I started long enough ago that an annual report used to mean the nice marketing annual summary with pictures and a letter to the shareholder and the financials summarized with some graphs and commentary. Very few companies do that anymore as the Internet allows for a much more direct and continuous medium for communication. Today, the annual report means the SEC filing – the 10-K or the 20-F (for foreign private issuers). I have prepared and filed both and there is not much difference between them.
The annual report as filed with the SEC has several main sections. These are the business description, the risk factors, the management discussion and analysis and the financial statements themselves (which includes the auditor’s report). As the CFO, you are the person most responsible for the accuracy of the annual report and when you sign and file it, you will be taking significant personal responsibility should it be wrong. In a larger company you probably will not be preparing the bulk of the report yourself, but you will be reading every page and making changes where relevant.
As an individual shareholder, if you consider yourself to be a fundamental investor, you really should read the annual reports of the companies you invest in or want to invest in. You don’t have to read every page in detail looking for errors like the CFO has to, but I recommend at least skimming through all the sections. As I give advice throughout this blog entry to my fellow CFOs, I’ll also have an aside or two on how individual investors can use the information as well.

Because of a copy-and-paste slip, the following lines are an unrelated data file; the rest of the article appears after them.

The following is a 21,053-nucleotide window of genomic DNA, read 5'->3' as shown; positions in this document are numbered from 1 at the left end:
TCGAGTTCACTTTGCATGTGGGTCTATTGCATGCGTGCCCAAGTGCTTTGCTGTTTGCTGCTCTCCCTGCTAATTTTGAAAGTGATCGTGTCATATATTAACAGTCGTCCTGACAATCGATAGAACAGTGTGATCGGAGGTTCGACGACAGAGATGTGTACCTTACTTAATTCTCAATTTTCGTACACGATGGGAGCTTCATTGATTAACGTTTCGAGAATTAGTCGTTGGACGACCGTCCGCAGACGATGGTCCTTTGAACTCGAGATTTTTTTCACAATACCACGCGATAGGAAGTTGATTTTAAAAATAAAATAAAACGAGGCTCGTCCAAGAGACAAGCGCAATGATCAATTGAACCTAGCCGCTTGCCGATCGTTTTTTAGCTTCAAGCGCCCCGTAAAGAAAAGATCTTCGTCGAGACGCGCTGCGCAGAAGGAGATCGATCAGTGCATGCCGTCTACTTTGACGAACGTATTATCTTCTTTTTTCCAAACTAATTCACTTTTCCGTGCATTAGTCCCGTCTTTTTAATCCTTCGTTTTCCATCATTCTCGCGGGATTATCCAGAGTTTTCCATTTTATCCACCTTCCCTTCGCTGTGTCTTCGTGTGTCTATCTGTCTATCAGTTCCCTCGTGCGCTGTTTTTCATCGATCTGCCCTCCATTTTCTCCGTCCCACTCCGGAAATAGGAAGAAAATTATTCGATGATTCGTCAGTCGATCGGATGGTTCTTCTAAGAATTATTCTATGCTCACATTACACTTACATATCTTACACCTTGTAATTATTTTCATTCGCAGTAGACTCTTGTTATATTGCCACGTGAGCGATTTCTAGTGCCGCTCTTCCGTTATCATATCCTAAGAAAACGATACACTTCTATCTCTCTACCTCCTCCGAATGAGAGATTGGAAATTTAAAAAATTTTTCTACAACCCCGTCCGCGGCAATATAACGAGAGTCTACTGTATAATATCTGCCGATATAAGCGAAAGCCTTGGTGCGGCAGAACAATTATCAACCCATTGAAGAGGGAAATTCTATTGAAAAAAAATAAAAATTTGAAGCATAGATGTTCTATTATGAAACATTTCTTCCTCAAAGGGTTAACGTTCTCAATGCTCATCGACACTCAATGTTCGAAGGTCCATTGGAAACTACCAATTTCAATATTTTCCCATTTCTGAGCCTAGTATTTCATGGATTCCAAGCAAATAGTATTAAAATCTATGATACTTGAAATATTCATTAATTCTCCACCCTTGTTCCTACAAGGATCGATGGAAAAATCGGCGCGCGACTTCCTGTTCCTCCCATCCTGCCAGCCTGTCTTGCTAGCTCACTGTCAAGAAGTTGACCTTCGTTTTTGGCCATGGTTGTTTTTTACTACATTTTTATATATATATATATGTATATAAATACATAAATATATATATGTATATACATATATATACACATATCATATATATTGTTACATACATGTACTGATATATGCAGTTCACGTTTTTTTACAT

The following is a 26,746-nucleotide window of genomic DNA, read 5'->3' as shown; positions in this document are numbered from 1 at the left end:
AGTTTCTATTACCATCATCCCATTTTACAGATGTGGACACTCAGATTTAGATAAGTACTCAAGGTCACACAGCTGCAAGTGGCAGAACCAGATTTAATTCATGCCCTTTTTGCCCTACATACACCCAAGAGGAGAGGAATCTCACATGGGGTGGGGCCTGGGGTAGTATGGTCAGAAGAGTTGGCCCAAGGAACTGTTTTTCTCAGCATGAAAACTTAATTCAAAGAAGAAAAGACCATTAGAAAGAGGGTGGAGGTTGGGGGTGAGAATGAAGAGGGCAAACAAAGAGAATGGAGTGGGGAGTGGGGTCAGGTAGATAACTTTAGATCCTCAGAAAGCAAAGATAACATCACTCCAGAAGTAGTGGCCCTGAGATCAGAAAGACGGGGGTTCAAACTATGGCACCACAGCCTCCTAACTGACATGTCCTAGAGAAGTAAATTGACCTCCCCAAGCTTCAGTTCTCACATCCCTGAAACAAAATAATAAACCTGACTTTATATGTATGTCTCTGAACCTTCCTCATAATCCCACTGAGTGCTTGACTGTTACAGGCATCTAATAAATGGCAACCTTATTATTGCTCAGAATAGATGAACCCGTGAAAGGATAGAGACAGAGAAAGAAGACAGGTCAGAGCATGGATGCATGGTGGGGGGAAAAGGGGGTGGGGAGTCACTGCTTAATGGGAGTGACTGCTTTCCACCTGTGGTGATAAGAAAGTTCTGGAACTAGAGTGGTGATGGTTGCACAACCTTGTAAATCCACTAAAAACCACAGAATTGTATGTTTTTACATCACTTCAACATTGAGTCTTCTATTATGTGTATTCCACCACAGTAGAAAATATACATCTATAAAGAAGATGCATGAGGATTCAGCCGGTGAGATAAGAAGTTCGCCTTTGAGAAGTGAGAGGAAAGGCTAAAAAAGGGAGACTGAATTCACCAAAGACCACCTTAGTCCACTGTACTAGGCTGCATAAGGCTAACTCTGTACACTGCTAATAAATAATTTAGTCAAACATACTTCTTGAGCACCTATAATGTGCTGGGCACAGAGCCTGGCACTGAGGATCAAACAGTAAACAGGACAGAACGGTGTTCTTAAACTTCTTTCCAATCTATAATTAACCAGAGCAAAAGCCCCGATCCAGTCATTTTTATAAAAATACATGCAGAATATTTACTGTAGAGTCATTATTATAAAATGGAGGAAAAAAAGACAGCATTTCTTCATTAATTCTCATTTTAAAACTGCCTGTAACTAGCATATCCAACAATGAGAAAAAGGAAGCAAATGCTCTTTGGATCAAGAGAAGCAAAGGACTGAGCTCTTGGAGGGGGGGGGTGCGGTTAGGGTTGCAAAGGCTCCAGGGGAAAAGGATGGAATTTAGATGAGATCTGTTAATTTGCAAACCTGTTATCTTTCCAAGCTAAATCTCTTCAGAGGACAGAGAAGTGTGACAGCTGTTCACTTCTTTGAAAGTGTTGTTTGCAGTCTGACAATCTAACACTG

My first CFO advice is that there are no copyrights on other filings. WWW.SEC.GOV has the filings from other companies, both in your industry and outside of it. If you want to see how others word common accounting items or risk factors, you can find it there. Do not be ashamed to steal shamelessly. My second CFO advice is that the annual report is not just a required disclosure document, it is a marketing document as well. It is your chance to clearly explain your strategy, what risks you face, and to clearly present your financial results and what information you think is needed. You need to get the SEC and legal details right, but the annual report is going to be incorporated by reference into any capital market deal you do and will be read by the counterparts in any private deal you propose, so you might as well get it right.